Rugby mania is coursing through Japan. It’s not just the sudden of burst of generously sized foreigners wandering around Tokyo, Sapporo and Kumamoto. Japan’s national team is beating virtually all expectations, even besting top-ranked Ireland.
Yet the Rugby World Cup is really a dry run for the main event of Shinzo Abe’s premiership: the 2020 Tokyo Olympics.
Hosting the Summer Games is a career topper for Abe, whose grandfather, the former Prime Minister Nobusuke Kishi, brought the 1964 Olympics to Tokyo. Fifty-five years on, that event still enjoys a bull market in nostalgia. It marked Japan’s return to the world stage from the ashes of war and humiliating defeat.
And wow, did it ever. Japan’s futuristic bullet trains, avant-garde stadiums and neon-lit skylines captured the global imagination. The nation hadn’t just risen, phoenix-like, it was suddenly setting the technological tone, serving as a preview for Japan’s economic boom of the 1970s and 1980s.
Can Japan do it again? Doubtful. In fact, there are valid reasons to worry next year’s Olympics might do more to limit Japan’s potential than unleash it.
For Abe, scoring the Olympics was partly about unfinished family business. Though his beloved grandfather secured the 1964 Games, history has been less kind on account of Kishi’s wartime exploits. He was part of the cabinet of Hideki Tojo that ordered the 1941 attack on Pearl Harbor. In the mid to late 1930s, Kishi played various senior roles in Japanese-occupied Manchuria. It was a ghastly and brutal an episode as historians found amid World War II. Kishi beat the odds–and war-crime charges. He became prime minister in 1957.
Much of what’s driven Abe in politics can be described as Kishi legacy rehabilitation. In Abe’s first stint as leader from 2006 to 2007–and in the current one since 2012–he’s worked to whitewash Japan’s wartime aggression. Securing the 2020 Games was in part a historical bookmark to open yet another period of rebirth–this time from a two-decade deflationary malaise.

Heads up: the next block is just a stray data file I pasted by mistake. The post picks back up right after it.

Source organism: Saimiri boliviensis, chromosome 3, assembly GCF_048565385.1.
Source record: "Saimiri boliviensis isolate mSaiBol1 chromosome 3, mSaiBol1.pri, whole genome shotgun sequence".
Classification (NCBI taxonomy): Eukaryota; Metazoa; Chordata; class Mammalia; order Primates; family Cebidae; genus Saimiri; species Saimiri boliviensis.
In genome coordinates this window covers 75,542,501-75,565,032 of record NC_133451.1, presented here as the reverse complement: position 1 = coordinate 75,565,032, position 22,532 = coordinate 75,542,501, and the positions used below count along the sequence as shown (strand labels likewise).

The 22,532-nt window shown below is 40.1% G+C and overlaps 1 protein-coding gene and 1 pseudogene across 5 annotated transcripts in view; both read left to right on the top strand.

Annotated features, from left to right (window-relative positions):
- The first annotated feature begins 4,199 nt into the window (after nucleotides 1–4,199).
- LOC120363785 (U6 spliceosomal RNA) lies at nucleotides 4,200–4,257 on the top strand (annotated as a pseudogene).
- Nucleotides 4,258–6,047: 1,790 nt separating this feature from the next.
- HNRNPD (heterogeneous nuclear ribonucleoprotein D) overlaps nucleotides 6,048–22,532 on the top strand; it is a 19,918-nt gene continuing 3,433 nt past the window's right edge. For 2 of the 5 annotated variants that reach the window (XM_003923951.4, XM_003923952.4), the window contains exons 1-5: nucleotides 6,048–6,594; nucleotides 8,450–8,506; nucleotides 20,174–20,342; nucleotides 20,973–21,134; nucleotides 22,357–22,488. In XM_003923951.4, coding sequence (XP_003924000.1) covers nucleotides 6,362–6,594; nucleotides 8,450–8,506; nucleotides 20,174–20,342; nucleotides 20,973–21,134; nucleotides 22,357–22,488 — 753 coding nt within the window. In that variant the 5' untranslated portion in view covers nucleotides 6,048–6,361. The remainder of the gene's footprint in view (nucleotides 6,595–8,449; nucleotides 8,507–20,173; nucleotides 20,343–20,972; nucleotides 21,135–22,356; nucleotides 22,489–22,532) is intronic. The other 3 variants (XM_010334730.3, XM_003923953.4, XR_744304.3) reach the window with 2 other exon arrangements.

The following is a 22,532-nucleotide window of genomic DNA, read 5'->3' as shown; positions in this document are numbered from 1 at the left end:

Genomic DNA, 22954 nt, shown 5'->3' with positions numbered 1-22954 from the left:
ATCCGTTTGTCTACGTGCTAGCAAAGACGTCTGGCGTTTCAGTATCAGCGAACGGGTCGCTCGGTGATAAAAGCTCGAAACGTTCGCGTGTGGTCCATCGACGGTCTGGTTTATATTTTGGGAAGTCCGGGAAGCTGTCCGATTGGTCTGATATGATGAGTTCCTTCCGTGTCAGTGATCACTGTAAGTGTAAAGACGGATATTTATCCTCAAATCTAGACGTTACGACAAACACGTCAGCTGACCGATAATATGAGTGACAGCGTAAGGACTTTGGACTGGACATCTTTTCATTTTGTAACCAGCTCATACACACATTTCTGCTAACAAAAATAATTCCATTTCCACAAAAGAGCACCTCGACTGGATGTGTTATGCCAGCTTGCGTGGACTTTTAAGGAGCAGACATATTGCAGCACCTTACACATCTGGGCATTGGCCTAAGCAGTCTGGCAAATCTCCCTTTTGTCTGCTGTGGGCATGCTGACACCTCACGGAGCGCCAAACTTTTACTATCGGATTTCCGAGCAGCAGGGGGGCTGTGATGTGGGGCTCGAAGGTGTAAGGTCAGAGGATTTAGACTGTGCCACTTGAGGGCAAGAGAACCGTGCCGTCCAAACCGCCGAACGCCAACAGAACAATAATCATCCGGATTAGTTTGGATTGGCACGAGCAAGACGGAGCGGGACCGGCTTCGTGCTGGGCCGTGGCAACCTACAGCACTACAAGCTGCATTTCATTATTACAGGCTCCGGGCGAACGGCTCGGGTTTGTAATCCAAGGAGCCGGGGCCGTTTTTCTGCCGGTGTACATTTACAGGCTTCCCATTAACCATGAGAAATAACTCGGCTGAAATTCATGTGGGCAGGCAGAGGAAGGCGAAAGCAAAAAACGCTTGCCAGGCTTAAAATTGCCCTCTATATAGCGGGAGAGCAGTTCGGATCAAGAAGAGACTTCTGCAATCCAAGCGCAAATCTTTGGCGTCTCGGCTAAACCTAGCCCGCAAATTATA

Might Japan be courting a post-2020 funk instead? I don’t just mean the debt-laden hangover from giant and costly facilities that will go underused. It’s more the 1964-like magical thinking behind the dialogue surrounding Tokyo 2020.
Indonesia’s bid for the 2032 Olympics has a certain logic. Surely, its infrastructure needs could benefit from becoming the fourth Asian nation to host the Games after Japan, South Korea and China. But Japan’s construction boom amounts to redundant upgrades to already highly developed megacities.
Japan has long since been discovered. A weaker yen, relaxed visa restrictions and aggressive marketing already morphed Japan into a tourism mecca. In 2018, Japan welcomed more than 31 million tourist arrivals, equal to one-quarter of the population. Already, cities like Kyoto are studying ways to limit tourism, or ease the side effects from overcrowding to pollution.
Asia’s No. 2 economy doesn’t need stadiums, but a societal transformation. It needs to rekindle its innovative spirits, increase gender diversity, reduce rigidities across industries, improve productivity and welcome more foreign talent to offset an aging and shrinking population–talent that stays on long after the five-ring circus of sporting events leaves town.